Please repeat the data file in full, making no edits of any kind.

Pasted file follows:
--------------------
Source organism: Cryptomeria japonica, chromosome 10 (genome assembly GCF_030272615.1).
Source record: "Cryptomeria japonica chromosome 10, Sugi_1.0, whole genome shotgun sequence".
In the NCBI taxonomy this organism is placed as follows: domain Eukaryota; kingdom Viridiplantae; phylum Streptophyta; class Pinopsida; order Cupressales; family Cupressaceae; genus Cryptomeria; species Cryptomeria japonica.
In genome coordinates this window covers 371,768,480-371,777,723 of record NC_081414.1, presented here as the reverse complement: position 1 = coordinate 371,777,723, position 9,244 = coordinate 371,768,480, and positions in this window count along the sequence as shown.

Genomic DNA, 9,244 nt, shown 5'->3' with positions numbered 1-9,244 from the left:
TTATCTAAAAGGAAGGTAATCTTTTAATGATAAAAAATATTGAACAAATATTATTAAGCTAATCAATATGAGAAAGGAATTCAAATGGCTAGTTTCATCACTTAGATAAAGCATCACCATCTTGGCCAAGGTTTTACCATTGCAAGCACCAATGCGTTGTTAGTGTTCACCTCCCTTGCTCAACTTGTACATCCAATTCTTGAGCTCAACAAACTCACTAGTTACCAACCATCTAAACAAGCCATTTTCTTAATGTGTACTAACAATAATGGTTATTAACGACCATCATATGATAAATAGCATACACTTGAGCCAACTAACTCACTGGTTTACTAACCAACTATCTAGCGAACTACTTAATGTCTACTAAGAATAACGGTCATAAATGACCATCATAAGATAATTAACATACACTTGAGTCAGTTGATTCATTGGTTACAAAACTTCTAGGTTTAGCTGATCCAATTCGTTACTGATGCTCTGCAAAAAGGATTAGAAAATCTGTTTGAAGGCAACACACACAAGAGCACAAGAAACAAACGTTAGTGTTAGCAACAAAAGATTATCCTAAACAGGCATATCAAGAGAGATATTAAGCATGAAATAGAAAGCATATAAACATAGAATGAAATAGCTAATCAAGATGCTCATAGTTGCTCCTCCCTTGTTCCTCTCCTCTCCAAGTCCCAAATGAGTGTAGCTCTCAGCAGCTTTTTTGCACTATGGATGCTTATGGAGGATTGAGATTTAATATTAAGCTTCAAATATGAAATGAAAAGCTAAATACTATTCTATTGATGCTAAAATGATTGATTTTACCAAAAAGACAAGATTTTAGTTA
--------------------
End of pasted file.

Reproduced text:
Source organism: Cryptomeria japonica, chromosome 10 (genome assembly GCF_030272615.1).
Source record: "Cryptomeria japonica chromosome 10, Sugi_1.0, whole genome shotgun sequence".
In the NCBI taxonomy this organism is placed as follows: domain Eukaryota; kingdom Viridiplantae; phylum Streptophyta; class Pinopsida; order Cupressales; family Cupressaceae; genus Cryptomeria; species Cryptomeria japonica.
In genome coordinates this window covers 371,768,480-371,777,723 of record NC_081414.1, presented here as the reverse complement: position 1 = coordinate 371,777,723, position 9,244 = coordinate 371,768,480, and positions in this window count along the sequence as shown.

Genomic DNA, 9,244 nt, shown 5'->3' with positions numbered 1-9,244 from the left:
TTATCTAAAAGGAAGGTAATCTTTTAATGATAAAAAATATTGAACAAATATTATTAAGCTAATCAATATGAGAAAGGAATTCAAATGGCTAGTTTCATCACTTAGATAAAGCATCACCATCTTGGCCAAGGTTTTACCATTGCAAGCACCAATGCGTTGTTAGTGTTCACCTCCCTTGCTCAACTTGTACATCCAATTCTTGAGCTCAACAAACTCACTAGTTACCAACCATCTAAACAAGCCATTTTCTTAATGTGTACTAACAATAATGGTTATTAACGACCATCATATGATAAATAGCATACACTTGAGCCAACTAACTCACTGGTTTACTAACCAACTATCTAGCGAACTACTTAATGTCTACTAAGAATAACGGTCATAAATGACCATCATAAGATAATTAACATACACTTGAGTCAGTTGATTCATTGGTTACAAAACTTCTAGGTTTAGCTGATCCAATTCGTTACTGATGCTCTGCAAAAAGGATTAGAAAATCTGTTTGAAGGCAACACACACAAGAGCACAAGAAACAAACGTTAGTGTTAGCAACAAAAGATTATCCTAAACAGGCATATCAAGAGAGATATTAAGCATGAAATAGAAAGCATATAAACATAGAATGAAATAGCTAATCAAGATGCTCATAGTTGCTCCTCCCTTGTTCCTCTCCTCTCCAAGTCCCAAATGAGTGTAGCTCTCAGCAGCTTTTTTGCACTATGGATGCTTATGGAGGATTGAGATTTAATATTAAGCTTCAAATATGAAATGAAAAGCTAAATACTATTCTATTGATGCTAAAATGATTGATTTTACCAAAAAGACAAGATTTTAGTTA